There’s an incredible soundtrack coming both from under the hood and the rear pipes – I love the throttle-induced burble and the to-the-floor roar.
I spent a lot of time doing 2nd and 3rd gear blasts to 90-110 mph, then hard braking. Fun, fun, fun. And the brakes are incredible. In low speed corning through a dip, I lost rear traction briefly while braking and shifting – the stability control corrected instantly and with very little drama.
The ZR1 still is not my cup of tea, but I understand and enjoy it.
Joe DeMatio, Executive Editor
A magic carpet with the sweetest engine. Like everyone else, I love the noise when you boot it. The ZR1 is quick off the line, then unleashes another level of power and gory speed when you light it up at 85 mph.
The Corvette now has a very tightly, perfectly put together interior. Thankfully, shifter has lost the blocky, notchy shift shape and quality of earlier C6s. Lose the hood window though. Dorky.
All in all, this is just a wonderful supercar that rewards any driver.
Jean Jennings, President & Editor-in-Chief
This is what I have always wanted: a Corvette that stands up to the best Europe can provide. Except that it doesn’t. The quality is not there – the loose, clacking accelerator pedal with a half-inch of dead space at the top of the stroke is a good example of this – and its appearance is not sufficiently different from the regular cars.
Performance? Brutally effective engine, chassis that can’t quite get all the power down in poor conditions (where a 911 could), rattles, creaks, movements that you do not want in the bodywork… it is just not world class yet. The engine is a marvel, the gearbox is not. And so on, with each virtue offset by a slip, an error, a disappointment.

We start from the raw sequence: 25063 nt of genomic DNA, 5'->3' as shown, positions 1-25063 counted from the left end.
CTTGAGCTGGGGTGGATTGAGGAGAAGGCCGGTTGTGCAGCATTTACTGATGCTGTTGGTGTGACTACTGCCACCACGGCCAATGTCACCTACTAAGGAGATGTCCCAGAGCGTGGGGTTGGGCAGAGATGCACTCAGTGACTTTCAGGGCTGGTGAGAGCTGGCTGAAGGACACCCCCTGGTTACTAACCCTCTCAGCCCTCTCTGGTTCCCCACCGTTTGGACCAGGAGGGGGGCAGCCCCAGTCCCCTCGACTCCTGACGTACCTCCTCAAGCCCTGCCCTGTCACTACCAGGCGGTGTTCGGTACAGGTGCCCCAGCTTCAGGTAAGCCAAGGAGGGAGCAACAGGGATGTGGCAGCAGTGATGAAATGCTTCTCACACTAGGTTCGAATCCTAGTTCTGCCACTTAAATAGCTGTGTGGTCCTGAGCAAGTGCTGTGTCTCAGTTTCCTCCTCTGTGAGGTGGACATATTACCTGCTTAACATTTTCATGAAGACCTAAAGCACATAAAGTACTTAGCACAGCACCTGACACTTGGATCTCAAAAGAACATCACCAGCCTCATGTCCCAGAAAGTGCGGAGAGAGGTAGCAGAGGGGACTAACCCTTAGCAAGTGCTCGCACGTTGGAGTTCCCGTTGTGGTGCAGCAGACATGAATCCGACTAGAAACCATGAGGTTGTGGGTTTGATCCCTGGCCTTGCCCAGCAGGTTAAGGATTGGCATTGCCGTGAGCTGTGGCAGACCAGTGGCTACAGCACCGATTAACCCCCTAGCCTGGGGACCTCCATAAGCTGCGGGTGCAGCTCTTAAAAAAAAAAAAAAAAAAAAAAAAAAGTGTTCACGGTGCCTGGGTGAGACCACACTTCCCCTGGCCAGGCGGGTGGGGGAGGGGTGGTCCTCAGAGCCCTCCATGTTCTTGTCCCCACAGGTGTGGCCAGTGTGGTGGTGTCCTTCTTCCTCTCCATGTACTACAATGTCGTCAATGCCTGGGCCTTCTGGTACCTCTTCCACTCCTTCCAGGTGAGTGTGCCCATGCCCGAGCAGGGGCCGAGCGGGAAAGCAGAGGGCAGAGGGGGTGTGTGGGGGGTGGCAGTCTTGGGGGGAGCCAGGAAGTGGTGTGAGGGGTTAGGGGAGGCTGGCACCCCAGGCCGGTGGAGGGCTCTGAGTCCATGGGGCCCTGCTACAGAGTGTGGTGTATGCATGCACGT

I like Corvettes, would like to have one of my own, but I would surely choose a Z06, or even a base level automatic convertible, because no one can responsibly use all the available performance on public roads, and any Corvette is incredibly fast, and incredibly cheap for the performance on offer. And there’s probably not a performance car that is less expensive to maintain in daily use.
As a statement, this is a great car. As a car, it’s, well, a great statement, but not something really desirable to use regularly. Although I am sure you could.
Robert Cumberford, Automotive Design Editor
A very good, much more refined Corvette but still too similar to the cheaper models. The engine is simply wonderful. It sounds great and the soundtrack isn’t ruined by supercharger whine. It pulls strongly at high rpm but also has mega low-end torque. This is one world-class powerplant.
The gearbox is better than other Corvette setups but not brilliant. It’s still a bit too balky for my taste.
While the ZR1 is an amazing car, it’s not for me. I can’t see paying over $100K for a car that really doesn’t look that special. Plus, where are you going to use all this power? Give me a 911 GT3 (or a base 911) any day.
Marc Noordeloos, Road Test Editor
2009 Corvette ZR1
Base Price (with destination): $105, 000
Price as tested: $115,000
Fuel Economy: 14 / 20 mpg (city/hwy)
Size: 6.2-liter supercharged OHV V-8
HP: 638 HP @ 6500 rpm
Torque: 604 lb-ft @ 3800 rpm
Transmission: 6-speed manual
Weight: 3324 lbs
Tires: – 285/30YR-19 (Front) 335/25YR-20 (Rear)